The Bible was probably the most influential book in American history. Recently, historians have examined this influence in more detail, focusing on the Bible's ubiquitous presence in the United States. This is a vast undertaking, made more difficult by a lack of organized information about where and how Americans have cited scripture. One of the best tools available to historians is America's Public Bible. With this resource, Lincoln Mullen of George Mason University makes a great contribution to our understanding of the public history of the Bible in the United States. As stated on the Web site, “America's Public Bible uncovers the presence of biblical quotations in the nearly 11 million newspaper pages in the Library of Congress's Chronicling America collection.” The site uses “machine learning” to identify “over 866,000 quotations of the Bible or verbal allusions to specific biblical verses on those newspaper pages.” The site focuses on the Authorized Version—known as the “King James Version”—and for good reason, as it was by far the most-read Bible in the nineteenth century. Site users can explore 1,700 of the most-cited verses in newspapers, viewing them in context through a graphical interface. The site brings together two strands of scholarship. On the one hand, its methodology is drawn from recent digital humanities projects which are concerned with tracking the reuse of texts. On the other hand, it draws on a deep scholarly literature on the Bible as a cultural text in American life. This site allows users to find how biblical verses were cited in newspapers—that alone is a major contribution. No single historian—including Mullen—has checked all of these biblical citations for accuracy. He used machine learning to search the newspapers for matches between newspaper articles and the King James Bible. Admittedly, the process cannot claim 100 percent accuracy, but I spent a good deal of time with the site and did not find a single case in which a biblical verse was identified falsely. This is an accurate, reliable resource of great value. The site is well organized and simple to navigate. It has four main sections: (1) an introduction to the site; (2) an Explore the Quotations section that lists some of the most-cited verses by decade and enables users to search for specific verses; (3) a “Topics & Verses” section that “contains a series of mini-essays and visualizations about aspects of how the Bible was used in U.S. newspapers”; and (4) a “Sources & Methods” page that describes the technical details of how the site works. Mullen has plans to expand the project. He wants to add more data and more newspapers from another collection, 19th Century U.S. Newspapers. He also plans to add more versions of scripture to the project—not only new translations of the Bible but also other scripture texts, including the Book of Mormon. Mullen also has plans to analyze the data in several essays on select topics. Clearly, this is an enormously helpful project that will be even more instructive as Mullen expands it. © The Author 2018. Published by Oxford University Press on behalf of the Organization of American Historians. All rights reserved. For permissions, please e-mail: firstname.lastname@example.org.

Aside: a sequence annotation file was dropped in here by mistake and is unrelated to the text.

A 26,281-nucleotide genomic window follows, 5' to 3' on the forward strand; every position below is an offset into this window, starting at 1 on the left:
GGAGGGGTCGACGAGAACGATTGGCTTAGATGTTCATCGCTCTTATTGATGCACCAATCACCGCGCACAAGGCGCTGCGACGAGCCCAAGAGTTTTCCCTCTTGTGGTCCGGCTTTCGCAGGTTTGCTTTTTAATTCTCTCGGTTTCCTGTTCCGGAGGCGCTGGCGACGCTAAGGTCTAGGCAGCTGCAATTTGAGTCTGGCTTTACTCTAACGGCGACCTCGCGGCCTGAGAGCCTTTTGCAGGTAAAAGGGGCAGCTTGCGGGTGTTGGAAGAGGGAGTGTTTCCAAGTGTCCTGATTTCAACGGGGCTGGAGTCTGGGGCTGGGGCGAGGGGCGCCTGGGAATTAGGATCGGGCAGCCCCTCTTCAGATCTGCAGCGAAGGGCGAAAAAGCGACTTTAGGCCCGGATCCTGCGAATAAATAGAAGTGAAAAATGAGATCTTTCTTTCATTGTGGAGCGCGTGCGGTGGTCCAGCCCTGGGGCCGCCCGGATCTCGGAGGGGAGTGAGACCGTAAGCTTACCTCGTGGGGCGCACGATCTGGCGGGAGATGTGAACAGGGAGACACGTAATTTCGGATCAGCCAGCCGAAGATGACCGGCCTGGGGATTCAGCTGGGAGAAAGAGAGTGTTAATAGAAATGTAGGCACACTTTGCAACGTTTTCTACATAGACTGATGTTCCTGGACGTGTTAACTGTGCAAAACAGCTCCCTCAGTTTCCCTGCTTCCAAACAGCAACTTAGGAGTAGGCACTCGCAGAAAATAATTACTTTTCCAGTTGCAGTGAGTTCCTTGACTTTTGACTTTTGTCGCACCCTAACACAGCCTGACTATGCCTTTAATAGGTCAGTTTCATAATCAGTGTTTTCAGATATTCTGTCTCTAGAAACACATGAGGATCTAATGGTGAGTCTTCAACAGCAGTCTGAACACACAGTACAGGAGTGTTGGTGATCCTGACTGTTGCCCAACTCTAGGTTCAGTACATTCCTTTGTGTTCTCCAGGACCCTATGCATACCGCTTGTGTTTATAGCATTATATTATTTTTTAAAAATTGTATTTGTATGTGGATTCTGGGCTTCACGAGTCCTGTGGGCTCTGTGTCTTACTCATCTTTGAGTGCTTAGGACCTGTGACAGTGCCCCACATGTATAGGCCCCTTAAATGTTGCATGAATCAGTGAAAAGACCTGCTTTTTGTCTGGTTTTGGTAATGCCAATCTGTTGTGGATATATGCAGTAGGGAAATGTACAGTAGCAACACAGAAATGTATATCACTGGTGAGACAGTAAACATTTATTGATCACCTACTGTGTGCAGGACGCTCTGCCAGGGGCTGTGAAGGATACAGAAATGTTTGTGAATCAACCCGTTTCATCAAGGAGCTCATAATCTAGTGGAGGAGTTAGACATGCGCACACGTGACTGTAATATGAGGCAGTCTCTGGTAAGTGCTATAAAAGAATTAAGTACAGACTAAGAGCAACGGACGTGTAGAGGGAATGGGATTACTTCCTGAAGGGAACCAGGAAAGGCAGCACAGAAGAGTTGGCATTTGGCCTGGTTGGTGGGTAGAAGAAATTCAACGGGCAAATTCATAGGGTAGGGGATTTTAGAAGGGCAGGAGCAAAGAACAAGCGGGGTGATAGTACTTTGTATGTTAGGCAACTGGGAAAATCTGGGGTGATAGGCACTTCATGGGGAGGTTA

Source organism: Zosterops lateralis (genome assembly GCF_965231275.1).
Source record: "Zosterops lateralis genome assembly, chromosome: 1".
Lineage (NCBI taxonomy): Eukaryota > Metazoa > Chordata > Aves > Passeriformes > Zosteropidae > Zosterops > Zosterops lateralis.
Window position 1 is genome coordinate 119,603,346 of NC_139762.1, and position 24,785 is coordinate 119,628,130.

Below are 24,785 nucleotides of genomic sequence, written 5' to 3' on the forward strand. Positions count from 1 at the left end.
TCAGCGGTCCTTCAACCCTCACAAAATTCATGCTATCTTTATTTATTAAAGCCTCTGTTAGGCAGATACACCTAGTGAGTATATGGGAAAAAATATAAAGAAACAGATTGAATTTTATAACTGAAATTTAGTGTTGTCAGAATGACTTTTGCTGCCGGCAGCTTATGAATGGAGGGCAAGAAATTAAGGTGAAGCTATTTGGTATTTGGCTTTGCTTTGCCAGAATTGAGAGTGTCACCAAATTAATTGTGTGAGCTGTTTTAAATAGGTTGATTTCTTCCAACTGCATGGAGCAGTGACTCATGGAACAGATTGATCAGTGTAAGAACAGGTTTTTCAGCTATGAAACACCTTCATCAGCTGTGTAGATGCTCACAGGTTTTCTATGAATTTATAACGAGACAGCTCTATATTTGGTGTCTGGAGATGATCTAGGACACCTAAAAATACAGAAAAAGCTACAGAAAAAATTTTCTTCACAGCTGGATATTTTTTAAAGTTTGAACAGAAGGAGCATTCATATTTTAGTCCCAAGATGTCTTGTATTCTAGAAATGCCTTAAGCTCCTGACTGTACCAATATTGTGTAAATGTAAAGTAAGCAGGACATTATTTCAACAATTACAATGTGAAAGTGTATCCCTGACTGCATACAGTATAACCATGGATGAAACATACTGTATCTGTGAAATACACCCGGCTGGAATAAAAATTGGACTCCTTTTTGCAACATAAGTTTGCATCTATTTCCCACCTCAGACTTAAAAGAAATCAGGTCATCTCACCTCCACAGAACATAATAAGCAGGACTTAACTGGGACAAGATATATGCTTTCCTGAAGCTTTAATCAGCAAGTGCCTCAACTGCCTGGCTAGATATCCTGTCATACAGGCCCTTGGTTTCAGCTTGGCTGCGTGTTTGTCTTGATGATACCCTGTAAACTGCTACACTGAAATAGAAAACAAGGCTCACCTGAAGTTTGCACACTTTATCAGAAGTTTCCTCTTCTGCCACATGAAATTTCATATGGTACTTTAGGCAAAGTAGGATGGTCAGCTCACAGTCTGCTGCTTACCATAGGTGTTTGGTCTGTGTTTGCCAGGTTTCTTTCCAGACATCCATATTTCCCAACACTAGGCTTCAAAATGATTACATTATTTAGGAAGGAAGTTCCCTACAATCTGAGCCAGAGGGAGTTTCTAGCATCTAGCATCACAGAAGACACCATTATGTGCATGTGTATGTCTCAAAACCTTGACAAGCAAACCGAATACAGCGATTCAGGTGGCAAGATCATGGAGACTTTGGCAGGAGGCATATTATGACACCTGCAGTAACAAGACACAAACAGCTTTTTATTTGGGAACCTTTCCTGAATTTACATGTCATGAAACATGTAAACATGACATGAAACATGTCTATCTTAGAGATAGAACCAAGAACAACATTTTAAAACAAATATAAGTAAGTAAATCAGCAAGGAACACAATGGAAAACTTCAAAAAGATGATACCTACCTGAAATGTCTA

The Journal of American History – Oxford University Press
Published: Mar 1, 2018
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